Patrick Buckley had an idea. After hearing about the launch of the iPad in 2010, the mechanical engineering graduate from the Massachusetts Institute of Technology (MIT) wanted to construct a case that would evoke the feeling of holding a book and carry on traditional bookbinding techniques.
Buckley knew what he wanted to build, he just didn’t know how. So he did what many of his friends were already doing: visit the TechShop in Menlo Park, Calif. Buckley got to work sculpting bamboo, bouncing ideas off fellow makers, and in just two weeks, the DoDocase was prototyped and ready for production development.
“Getting people thinking about what they can make and exposing them to this collective knowledge is a great asset for hackerspaces,” Buckley said. “Once you’ve made something and proven you can make it, your imagination opens up and allows you to develop a broader sense of what is possible.”
Members work on woodworking projects at TechShop in San Francisco in March 2011.
Spinning off the now-robust maker movement, TechShop franchises and other open-source hackerspaces — physical places where community members can meet and work on projects — are providing a creative outlet for up-and-coming creators, tinkerers and hackers. Filled with manufacturing tools like mills and 3D printers, the spaces are helping reconnect students with tactile skills in everything from sewing to laser cutting. More than 1,100 hackerspaces can be found throughout the world, each with its own look and vibe to fit the community.
The hands-on approach to learning is exactly what inspired early hackerspace adopters such as Mitch Altman, a Silicon Valley inventor and co-founder of the Noisebridge hackerspace in San Francisco. While visiting Germany’s Chaos Computer Club in 2007, Altman and a group of friends learned about the diverse, communal spaces and decided to bring a similar model back to the United States.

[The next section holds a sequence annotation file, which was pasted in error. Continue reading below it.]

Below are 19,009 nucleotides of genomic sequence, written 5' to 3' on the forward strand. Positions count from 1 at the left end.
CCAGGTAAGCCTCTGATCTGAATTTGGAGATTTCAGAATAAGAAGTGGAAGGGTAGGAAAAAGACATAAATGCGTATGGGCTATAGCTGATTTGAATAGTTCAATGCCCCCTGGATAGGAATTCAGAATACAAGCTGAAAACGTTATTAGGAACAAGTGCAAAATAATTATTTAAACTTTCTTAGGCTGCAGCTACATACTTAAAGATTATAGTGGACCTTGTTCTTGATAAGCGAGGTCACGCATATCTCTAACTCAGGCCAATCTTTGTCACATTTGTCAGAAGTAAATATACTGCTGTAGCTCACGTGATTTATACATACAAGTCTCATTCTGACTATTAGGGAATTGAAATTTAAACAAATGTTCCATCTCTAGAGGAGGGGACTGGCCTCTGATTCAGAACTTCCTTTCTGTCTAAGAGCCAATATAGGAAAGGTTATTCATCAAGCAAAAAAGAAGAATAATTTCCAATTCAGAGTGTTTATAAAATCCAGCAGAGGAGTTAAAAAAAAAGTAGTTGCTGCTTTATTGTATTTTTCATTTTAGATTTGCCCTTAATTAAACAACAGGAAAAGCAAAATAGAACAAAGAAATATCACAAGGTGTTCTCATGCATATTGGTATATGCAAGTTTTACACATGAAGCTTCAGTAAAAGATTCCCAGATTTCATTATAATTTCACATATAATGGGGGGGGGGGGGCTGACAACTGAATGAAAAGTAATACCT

Although a few hackerspaces have existed quietly since the 1950s, an emerging do-it-yourself attitude is drawing students from every sort of background out of the lecture hall and into these entrepreneurial ecosystems to turn lessons into businesses.
“So much in college is about learning theory — the how and why — but not much in the way of actual practice of how we operate every day,” Altman said. “These spaces are based on the goal of making things for real-world use. When people want to start a hackerspace, it happens and the world becomes a better place.”
In Gainesville, Fla., there’s even a summer program dedicated to the hackerspace model. The Hackerhouse, a three-month venture that will put eight students under one roof to collaborate and develop eight separate business prototypes, is starting this May.
“It’s going to provide a once-in-a-lifetime opportunity to live and breathe what it takes to start a tech company,” said serial entrepreneur Augi Lye, the program’s director.
Universities are also entering into their own hackerspace partnerships, with programs like Arizona State University’s (ASU) College of Technology and Innovation partnering with TechShop for a downtown hackerspace.
“I think it is the next step in the evolution of open innovation and creating more open access to tools,” said Mitzi Montoya, the college’s dean.
The idea to bring TechShop to ASU surfaced last year when Montoya sat on the New America Foundation panel with TechShop founder Jim Newton and the editor of MAKE Magazine. Montoya expects other universities to follow suit.
“Partnerships like these help spur collaboration between community entrepreneurs and student entrepreneurs in a way that would be hard for us to create on our own,” Montoya said.
Just getting started is the main hurdle many student entrepreneurs have to overcome, as Buckley, DoDocase’s creator, discovered. To combat “analysis paralysis,” Buckley says creators have to quit waiting for perfect conditions and just make something.
“I had a professor who used to say, ‘Hurry up and make all your mistakes,’ to students who were stuck and didn’t know where to start on a project,” Buckley said. “These spaces serve as an accelerator for getting past those mistakes and ending up with a complete project. Nothing happens by just thinking about it.”
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